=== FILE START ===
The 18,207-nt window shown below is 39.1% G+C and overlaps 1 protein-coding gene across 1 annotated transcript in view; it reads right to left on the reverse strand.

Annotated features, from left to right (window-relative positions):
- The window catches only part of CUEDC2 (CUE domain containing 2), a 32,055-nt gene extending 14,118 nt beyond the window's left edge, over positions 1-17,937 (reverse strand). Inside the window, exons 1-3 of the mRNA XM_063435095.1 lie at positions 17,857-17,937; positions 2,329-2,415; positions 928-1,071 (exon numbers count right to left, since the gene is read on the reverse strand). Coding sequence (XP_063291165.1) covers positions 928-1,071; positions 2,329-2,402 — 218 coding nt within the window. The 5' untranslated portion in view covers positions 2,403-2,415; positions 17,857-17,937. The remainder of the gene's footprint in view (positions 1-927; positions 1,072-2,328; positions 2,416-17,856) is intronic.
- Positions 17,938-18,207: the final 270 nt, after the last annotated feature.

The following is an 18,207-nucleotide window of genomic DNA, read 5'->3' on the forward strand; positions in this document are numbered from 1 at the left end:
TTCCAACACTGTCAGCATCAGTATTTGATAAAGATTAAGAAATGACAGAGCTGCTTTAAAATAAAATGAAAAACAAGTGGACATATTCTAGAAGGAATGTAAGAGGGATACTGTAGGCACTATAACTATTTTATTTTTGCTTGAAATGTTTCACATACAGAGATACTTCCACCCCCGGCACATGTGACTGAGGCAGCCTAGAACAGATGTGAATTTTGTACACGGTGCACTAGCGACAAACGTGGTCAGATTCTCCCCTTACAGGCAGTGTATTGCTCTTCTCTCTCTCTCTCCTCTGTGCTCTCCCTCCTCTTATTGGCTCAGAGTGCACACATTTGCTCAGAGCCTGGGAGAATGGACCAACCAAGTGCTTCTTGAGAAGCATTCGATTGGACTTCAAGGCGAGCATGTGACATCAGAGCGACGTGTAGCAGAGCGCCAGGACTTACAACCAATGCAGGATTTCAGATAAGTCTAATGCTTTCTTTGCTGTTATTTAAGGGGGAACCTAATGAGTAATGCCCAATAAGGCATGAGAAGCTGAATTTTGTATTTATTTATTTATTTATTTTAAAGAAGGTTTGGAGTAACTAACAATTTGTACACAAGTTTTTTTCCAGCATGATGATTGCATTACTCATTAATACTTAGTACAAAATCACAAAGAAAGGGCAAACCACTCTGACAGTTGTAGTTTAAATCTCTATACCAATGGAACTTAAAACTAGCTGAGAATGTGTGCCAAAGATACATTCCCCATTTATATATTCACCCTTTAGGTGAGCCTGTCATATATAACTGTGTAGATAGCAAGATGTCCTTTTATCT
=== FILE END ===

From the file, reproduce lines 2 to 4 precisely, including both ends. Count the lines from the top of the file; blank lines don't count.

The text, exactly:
Annotated features, from left to right (window-relative positions):
- The window catches only part of CUEDC2 (CUE domain containing 2), a 32,055-nt gene extending 14,118 nt beyond the window's left edge, over positions 1-17,937 (reverse strand). Inside the window, exons 1-3 of the mRNA XM_063435095.1 lie at positions 17,857-17,937; positions 2,329-2,415; positions 928-1,071 (exon numbers count right to left, since the gene is read on the reverse strand). Coding sequence (XP_063291165.1) covers positions 928-1,071; positions 2,329-2,402 — 218 coding nt within the window. The 5' untranslated portion in view covers positions 2,403-2,415; positions 17,857-17,937. The remainder of the gene's footprint in view (positions 1-927; positions 1,072-2,328; positions 2,416-17,856) is intronic.
- Positions 17,938-18,207: the final 270 nt, after the last annotated feature.